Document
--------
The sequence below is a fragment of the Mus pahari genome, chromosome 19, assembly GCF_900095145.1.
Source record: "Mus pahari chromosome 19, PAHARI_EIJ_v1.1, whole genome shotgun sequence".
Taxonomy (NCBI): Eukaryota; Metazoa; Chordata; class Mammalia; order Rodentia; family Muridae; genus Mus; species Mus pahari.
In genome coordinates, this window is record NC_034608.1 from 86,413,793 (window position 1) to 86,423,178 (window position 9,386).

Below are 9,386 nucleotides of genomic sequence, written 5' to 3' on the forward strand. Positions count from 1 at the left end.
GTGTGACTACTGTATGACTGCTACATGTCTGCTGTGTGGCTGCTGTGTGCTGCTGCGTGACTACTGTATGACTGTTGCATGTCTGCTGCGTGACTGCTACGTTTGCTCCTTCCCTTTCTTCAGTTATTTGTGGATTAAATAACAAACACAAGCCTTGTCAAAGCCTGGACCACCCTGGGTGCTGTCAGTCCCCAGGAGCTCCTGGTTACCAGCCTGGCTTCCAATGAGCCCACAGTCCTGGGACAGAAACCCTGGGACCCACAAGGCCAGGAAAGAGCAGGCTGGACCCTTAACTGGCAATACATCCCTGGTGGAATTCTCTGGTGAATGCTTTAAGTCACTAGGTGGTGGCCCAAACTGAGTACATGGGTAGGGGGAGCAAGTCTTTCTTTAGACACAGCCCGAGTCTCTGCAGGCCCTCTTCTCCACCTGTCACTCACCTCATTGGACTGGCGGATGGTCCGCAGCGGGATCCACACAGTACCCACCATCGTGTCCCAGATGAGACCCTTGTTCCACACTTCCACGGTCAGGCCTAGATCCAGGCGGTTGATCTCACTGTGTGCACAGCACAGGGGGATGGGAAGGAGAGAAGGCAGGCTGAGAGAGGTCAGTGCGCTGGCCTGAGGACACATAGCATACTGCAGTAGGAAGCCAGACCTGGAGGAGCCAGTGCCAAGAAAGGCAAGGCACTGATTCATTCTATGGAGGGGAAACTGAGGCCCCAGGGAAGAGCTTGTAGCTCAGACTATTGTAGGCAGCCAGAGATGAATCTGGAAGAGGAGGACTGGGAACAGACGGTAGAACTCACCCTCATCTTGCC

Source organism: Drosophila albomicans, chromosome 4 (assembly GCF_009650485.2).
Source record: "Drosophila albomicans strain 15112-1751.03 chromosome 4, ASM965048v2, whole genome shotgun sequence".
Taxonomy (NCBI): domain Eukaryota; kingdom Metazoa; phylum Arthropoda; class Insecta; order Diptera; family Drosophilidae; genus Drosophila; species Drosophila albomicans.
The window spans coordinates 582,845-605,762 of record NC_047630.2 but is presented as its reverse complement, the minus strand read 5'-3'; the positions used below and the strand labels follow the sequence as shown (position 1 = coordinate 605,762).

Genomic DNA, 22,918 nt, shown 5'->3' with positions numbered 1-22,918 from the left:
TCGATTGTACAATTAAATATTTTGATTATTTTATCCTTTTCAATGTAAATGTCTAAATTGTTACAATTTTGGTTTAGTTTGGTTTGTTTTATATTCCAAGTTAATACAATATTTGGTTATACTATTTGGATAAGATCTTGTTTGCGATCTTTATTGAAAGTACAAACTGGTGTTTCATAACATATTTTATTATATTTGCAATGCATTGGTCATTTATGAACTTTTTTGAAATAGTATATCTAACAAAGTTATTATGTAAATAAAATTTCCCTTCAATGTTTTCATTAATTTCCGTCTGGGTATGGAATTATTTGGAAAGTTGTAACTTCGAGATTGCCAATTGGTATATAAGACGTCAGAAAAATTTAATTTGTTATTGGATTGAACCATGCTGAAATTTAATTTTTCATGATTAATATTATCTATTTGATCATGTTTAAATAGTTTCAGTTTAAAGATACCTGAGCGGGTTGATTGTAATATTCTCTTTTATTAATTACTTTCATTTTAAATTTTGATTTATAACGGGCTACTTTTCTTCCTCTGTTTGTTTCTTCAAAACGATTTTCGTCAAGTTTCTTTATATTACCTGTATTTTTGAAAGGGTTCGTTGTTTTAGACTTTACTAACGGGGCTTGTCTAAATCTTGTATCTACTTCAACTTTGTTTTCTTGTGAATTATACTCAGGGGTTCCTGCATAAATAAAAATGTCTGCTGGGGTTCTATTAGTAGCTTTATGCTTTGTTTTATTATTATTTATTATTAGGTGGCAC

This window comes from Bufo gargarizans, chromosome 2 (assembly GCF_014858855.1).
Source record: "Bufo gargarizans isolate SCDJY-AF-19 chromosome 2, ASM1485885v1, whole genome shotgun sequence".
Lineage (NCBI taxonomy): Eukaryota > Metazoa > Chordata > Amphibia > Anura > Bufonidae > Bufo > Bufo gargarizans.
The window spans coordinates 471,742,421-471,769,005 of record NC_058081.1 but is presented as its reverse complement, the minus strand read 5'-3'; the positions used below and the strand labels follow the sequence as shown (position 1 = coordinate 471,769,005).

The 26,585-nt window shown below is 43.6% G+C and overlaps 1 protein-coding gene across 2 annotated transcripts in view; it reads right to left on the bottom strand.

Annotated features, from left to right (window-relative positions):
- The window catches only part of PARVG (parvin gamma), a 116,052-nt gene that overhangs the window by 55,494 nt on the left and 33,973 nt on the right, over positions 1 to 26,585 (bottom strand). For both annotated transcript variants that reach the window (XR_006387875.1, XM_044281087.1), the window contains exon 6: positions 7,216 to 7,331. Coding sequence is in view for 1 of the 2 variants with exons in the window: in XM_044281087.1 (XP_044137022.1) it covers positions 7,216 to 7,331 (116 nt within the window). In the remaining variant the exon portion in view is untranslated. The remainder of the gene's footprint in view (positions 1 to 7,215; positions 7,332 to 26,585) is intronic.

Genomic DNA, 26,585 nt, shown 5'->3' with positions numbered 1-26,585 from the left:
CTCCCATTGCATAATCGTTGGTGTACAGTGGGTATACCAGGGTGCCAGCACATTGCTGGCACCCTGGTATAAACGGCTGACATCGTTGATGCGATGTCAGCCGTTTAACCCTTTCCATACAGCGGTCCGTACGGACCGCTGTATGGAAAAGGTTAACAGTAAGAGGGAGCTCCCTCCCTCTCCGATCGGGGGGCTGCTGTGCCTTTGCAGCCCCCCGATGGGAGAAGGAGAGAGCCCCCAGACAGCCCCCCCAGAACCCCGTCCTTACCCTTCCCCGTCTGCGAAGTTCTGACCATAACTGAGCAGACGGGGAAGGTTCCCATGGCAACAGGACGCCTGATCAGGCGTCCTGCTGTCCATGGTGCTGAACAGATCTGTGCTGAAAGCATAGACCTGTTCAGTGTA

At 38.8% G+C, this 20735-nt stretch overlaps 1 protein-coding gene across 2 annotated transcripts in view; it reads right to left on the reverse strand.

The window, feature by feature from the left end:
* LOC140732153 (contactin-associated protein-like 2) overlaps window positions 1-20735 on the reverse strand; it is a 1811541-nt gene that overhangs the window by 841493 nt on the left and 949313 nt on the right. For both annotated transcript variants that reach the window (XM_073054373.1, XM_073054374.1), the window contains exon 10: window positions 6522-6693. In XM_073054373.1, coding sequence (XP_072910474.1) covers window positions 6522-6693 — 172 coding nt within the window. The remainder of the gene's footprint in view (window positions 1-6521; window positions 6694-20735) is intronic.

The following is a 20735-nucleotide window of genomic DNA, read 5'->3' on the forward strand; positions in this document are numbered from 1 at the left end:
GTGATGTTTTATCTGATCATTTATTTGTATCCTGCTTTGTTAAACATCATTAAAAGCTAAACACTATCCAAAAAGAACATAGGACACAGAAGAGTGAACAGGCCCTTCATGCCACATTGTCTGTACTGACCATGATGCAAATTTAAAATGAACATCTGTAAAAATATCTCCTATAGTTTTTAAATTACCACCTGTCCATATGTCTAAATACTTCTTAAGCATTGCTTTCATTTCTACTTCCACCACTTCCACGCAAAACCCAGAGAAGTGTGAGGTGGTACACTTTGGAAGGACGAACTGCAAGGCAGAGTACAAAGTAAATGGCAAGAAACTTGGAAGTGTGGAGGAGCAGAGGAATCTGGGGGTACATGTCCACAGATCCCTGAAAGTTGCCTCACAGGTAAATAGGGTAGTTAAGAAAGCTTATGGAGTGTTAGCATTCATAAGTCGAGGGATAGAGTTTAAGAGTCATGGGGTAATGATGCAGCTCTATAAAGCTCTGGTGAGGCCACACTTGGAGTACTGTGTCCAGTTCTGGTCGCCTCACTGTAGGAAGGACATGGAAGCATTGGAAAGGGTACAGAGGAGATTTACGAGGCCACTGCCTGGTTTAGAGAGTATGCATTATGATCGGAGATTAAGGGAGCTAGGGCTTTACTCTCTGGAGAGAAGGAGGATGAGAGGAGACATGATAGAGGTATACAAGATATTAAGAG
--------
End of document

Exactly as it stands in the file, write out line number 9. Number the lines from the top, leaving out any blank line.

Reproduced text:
Taxonomy (NCBI): domain Eukaryota; kingdom Metazoa; phylum Arthropoda; class Insecta; order Diptera; family Drosophilidae; genus Drosophila; species Drosophila albomicans.